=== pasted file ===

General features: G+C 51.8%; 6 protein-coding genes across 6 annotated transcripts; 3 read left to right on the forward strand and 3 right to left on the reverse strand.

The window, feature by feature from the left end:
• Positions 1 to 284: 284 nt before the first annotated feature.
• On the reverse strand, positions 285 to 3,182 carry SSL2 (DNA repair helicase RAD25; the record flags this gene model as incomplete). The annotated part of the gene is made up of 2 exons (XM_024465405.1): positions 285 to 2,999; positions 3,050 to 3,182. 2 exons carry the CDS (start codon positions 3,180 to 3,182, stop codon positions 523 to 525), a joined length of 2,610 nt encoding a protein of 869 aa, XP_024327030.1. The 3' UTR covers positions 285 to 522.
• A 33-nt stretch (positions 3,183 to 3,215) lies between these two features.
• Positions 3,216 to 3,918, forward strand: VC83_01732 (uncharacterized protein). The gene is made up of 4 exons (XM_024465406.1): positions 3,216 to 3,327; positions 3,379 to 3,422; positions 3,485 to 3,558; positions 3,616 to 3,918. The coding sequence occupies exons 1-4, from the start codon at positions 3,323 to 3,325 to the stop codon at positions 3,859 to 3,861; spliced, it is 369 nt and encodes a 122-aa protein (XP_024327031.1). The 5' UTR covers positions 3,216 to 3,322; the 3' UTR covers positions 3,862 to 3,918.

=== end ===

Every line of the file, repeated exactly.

General features: G+C 51.8%; 6 protein-coding genes across 6 annotated transcripts; 3 read left to right on the forward strand and 3 right to left on the reverse strand.

The window, feature by feature from the left end:
• Positions 1 to 284: 284 nt before the first annotated feature.
• On the reverse strand, positions 285 to 3,182 carry SSL2 (DNA repair helicase RAD25; the record flags this gene model as incomplete). The annotated part of the gene is made up of 2 exons (XM_024465405.1): positions 285 to 2,999; positions 3,050 to 3,182. 2 exons carry the CDS (start codon positions 3,180 to 3,182, stop codon positions 523 to 525), a joined length of 2,610 nt encoding a protein of 869 aa, XP_024327030.1. The 3' UTR covers positions 285 to 522.
• A 33-nt stretch (positions 3,183 to 3,215) lies between these two features.
• Positions 3,216 to 3,918, forward strand: VC83_01732 (uncharacterized protein). The gene is made up of 4 exons (XM_024465406.1): positions 3,216 to 3,327; positions 3,379 to 3,422; positions 3,485 to 3,558; positions 3,616 to 3,918. The coding sequence occupies exons 1-4, from the start codon at positions 3,323 to 3,325 to the stop codon at positions 3,859 to 3,861; spliced, it is 369 nt and encodes a 122-aa protein (XP_024327031.1). The 5' UTR covers positions 3,216 to 3,322; the 3' UTR covers positions 3,862 to 3,918.